MOSCOW (AFP) — Still Russia's dominant politician, Vladimir Putin can only relish the prospect of a new bout of Russian-US rivalry with American leader-in-waiting Barack Obama, say analysts.
While much of the world celebrated Obama's US presidential win, a stony-faced Russian reaction was a reminder of Cold War-style tensions between Washington and Moscow.
On the Internet, Russian bloggers portrayed the victory of a black candidate as evidence of American decline. On an official level, President Dmitry Medvedev chose the day of Obama's win to announce the deployment of short-range missiles to Kaliningrad, a Russian outpost in Europe.
Numerous analysts said Medvedev's response was clearly authored by Putin, no longer president himself but powerful in the prime minister's post and long the spearhead of Russian attacks on the United States.
"Putin is of course number one in this tandem," said Yevgeny Volk, head of the Moscow office of the US Heritage Foundation, a research centre.
The announcement of missile deployments to Kaliningrad is meant "to test Obama -- whether he really is a strong and efficient leader," said Volk.
Although he stood down as president in May in accordance with the constitution, Putin has kept a high profile.
He has released a judo training video, has "saved" a group of journalists from a loose Siberian tiger using a tranquilizer dart, and still meets world leaders such as Italy's Silvio Berlusconi and Libya's Moamer Kadhafi, whom he hosted this month in the Kremlin.
Analysts said Putin's natural role was in baiting a United States cast by state media in the role of aggressor and that the 56-year-old could return to Russia's presidency.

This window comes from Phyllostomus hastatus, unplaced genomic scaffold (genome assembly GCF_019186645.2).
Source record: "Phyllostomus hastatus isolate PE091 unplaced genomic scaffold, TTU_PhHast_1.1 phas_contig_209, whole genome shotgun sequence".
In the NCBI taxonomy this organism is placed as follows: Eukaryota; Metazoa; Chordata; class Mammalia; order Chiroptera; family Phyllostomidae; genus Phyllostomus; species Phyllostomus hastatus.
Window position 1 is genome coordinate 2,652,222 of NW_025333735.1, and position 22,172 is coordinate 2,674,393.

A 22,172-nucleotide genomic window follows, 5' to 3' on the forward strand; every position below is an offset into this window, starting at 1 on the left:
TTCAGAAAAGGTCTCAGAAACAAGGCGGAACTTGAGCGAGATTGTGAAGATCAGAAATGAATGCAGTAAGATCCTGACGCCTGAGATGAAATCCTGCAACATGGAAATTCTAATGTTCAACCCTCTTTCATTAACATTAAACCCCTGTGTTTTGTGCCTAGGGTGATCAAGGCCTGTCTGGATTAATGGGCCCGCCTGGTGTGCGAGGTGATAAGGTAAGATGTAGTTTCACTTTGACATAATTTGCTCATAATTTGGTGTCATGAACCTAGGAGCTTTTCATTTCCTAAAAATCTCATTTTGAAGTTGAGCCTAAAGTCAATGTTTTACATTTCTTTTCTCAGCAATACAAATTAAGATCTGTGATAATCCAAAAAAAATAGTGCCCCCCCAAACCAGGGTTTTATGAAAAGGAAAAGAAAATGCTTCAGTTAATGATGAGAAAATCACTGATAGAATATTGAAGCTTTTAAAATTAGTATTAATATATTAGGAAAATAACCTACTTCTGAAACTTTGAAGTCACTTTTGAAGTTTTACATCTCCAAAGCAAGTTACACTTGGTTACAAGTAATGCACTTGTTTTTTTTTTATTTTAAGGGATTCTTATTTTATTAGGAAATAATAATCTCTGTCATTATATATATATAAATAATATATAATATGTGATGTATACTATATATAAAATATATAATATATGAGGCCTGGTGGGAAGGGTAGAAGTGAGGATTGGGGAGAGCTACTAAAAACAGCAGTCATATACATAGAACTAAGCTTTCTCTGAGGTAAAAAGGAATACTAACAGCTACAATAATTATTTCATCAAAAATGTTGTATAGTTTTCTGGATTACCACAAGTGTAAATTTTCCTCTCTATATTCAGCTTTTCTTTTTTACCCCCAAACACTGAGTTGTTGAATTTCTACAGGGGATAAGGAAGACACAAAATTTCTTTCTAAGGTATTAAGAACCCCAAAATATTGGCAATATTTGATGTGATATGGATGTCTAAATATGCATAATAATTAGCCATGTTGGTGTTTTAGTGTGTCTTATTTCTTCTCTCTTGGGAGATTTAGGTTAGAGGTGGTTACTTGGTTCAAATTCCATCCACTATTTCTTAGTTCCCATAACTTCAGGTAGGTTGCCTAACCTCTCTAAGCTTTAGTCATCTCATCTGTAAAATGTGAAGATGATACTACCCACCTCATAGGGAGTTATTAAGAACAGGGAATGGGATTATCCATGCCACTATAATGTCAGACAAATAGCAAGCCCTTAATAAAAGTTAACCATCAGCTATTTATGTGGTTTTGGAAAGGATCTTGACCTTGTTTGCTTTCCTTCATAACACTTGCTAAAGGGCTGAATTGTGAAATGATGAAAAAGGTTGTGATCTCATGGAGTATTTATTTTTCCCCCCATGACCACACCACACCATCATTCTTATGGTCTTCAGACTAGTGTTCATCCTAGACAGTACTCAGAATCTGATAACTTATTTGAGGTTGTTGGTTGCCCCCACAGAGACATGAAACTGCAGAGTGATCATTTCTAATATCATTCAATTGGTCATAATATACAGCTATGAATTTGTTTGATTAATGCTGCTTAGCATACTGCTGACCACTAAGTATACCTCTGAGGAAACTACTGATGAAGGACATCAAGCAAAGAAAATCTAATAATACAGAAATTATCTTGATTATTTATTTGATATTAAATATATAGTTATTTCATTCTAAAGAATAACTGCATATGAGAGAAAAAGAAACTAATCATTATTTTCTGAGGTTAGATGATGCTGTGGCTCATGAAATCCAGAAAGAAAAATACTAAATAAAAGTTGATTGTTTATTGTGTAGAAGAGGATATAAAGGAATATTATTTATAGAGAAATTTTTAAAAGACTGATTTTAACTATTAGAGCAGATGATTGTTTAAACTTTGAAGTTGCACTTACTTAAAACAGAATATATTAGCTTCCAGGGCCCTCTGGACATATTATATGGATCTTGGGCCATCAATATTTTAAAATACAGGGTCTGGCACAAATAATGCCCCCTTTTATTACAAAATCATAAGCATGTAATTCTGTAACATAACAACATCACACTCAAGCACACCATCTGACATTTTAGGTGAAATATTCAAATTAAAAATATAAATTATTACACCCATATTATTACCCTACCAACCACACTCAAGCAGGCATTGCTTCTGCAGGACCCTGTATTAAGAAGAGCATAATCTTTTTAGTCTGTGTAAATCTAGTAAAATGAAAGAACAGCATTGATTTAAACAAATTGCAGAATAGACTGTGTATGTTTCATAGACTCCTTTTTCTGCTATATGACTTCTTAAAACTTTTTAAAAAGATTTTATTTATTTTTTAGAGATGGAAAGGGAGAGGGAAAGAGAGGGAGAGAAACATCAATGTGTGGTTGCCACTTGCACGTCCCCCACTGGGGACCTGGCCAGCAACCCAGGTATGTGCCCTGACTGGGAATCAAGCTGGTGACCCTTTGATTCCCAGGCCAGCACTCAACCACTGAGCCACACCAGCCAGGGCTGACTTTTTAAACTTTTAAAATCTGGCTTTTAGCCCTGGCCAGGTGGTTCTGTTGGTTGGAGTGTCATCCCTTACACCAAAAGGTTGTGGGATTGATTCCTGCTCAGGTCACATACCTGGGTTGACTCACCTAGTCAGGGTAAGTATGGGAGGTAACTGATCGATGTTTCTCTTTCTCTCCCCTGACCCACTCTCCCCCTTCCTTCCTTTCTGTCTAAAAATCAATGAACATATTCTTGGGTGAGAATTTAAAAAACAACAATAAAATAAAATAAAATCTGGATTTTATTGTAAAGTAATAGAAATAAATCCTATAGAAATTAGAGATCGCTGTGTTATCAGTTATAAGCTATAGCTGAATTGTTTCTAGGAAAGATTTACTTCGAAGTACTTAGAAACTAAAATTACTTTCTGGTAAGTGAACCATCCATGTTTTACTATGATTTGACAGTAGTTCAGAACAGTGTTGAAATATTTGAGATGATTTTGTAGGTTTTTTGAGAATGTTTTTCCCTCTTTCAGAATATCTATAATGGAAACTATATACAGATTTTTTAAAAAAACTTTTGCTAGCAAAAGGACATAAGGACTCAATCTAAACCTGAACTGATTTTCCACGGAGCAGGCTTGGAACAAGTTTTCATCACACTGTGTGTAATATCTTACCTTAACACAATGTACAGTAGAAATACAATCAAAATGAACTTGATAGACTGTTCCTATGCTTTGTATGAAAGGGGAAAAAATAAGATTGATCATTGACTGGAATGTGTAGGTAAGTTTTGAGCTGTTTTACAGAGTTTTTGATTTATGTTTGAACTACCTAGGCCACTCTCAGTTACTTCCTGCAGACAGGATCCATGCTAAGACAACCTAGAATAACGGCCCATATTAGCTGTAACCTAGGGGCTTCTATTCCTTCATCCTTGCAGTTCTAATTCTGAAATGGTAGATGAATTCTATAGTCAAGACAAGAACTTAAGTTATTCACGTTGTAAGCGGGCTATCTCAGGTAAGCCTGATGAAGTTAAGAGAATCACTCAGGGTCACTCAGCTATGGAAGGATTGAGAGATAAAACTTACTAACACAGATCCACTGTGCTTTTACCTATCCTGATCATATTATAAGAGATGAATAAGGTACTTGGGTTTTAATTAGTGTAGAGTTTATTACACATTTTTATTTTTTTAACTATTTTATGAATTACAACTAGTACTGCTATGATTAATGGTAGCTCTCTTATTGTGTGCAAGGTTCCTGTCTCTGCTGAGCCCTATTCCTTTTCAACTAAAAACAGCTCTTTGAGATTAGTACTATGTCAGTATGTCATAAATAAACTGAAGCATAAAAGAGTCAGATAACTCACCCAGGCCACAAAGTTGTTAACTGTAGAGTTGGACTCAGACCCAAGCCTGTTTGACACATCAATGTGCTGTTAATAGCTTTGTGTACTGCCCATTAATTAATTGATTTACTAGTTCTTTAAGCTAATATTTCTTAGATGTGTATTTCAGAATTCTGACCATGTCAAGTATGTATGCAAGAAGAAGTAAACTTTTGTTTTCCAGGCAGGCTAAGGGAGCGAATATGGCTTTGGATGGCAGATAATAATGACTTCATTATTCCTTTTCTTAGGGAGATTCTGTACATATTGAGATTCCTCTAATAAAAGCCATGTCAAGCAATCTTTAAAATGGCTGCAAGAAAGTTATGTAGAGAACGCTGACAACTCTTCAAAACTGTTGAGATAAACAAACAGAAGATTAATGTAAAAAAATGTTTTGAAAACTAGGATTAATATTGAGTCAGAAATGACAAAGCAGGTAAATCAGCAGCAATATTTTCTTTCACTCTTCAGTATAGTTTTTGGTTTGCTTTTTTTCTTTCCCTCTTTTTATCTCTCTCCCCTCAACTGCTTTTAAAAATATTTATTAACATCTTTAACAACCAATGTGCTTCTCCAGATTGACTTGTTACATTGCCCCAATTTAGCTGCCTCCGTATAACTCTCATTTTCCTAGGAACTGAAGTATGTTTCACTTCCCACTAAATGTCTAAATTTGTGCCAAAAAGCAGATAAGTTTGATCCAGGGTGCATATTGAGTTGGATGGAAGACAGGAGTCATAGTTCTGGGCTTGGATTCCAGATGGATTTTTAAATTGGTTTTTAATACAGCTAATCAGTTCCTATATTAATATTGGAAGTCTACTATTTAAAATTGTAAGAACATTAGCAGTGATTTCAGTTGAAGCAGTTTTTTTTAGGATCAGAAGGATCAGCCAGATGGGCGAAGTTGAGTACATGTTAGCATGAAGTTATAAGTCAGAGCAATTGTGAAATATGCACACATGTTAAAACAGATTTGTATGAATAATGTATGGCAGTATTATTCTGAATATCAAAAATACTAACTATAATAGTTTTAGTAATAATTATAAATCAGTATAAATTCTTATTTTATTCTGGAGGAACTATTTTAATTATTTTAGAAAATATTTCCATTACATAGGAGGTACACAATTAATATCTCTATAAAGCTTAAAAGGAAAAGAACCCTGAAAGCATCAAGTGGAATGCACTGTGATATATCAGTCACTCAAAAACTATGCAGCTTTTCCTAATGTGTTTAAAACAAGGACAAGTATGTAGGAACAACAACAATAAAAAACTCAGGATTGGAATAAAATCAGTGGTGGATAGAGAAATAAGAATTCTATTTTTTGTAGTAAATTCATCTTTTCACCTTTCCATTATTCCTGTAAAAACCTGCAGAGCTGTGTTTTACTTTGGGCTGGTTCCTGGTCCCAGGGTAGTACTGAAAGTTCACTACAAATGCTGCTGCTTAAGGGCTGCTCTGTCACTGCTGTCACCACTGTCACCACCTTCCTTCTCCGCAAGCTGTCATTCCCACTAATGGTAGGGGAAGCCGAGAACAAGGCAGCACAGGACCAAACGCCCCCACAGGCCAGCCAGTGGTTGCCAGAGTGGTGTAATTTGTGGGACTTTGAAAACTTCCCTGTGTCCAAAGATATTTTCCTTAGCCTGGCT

Russian analyst Andrei Piontkovsky, who currently works at Washington's Hudson Institute, said Putin was beset by economic worries in the prime minister's post and wanted to "flee" for the safety of the presidency, a tsar-like role generally seen as beyond criticism.
Media speculation that Medvedev could step down to make way for Putin mounted this week when Medvedev said he wanted to extend presidential terms to six years.
Presidential aide Arkady Dvorkovich insisted Medvedev would carry on, possibly into a second term in 2012.
Unconvinced, Piontkovsky said Putin's "economic magic has ended. So he wants to leave the post of prime minister and concentrate on fighting American imperialism."
Volk said the Russian perception of Obama was of a politician inexperienced in foreign affairs who might be made to back down on US plans to place missile defence facilities in eastern Europe, which Moscow has portrayed as a threat.
This perception of a weak Obama was driven home on Saturday by a photograph on the front page of the Kommersant newspaper that showed his humiliating detention at an airport in the Ural Mountains on a 2005 visit he made as part of a nuclear disarmament programme.
In similar vein, the newspaper Moskovsky Komsomolets featured reminiscences of Obama's tour, saying "for a large part of his visit, Obama kept quiet and smiled."
Volk said Russia would follow up last week's threats with further high-profile shows of strength.
Putin last week dispatched a trusted lieutenant, First Deputy Prime Minister Igor Sechin, to Cuba and Venezuela to prepare a presidential tour of South America this month that is likely to rankle Washington.
While Cuba does not figure on Medvedev's itinerary, he is due to oversee joint naval exercises off the coast of Venezuela, amid US worries about Russian arms supplies to Venezuela.
For Moscow-based political columnist Dmitry Oreshkin, confrontation with a belligerent United States has become an essential tactic for Russia's authoritarian leadership to deflect discontent at home.
The arrival of a more conciliatory US leader could therefore be seen as a challenge for Putin and his team.
While many Russians suspect "another cunning trick to deceive Russia," he said, there are others who are "not delighted by the actions of Medvedev and Putin and who realise the government is theatre."
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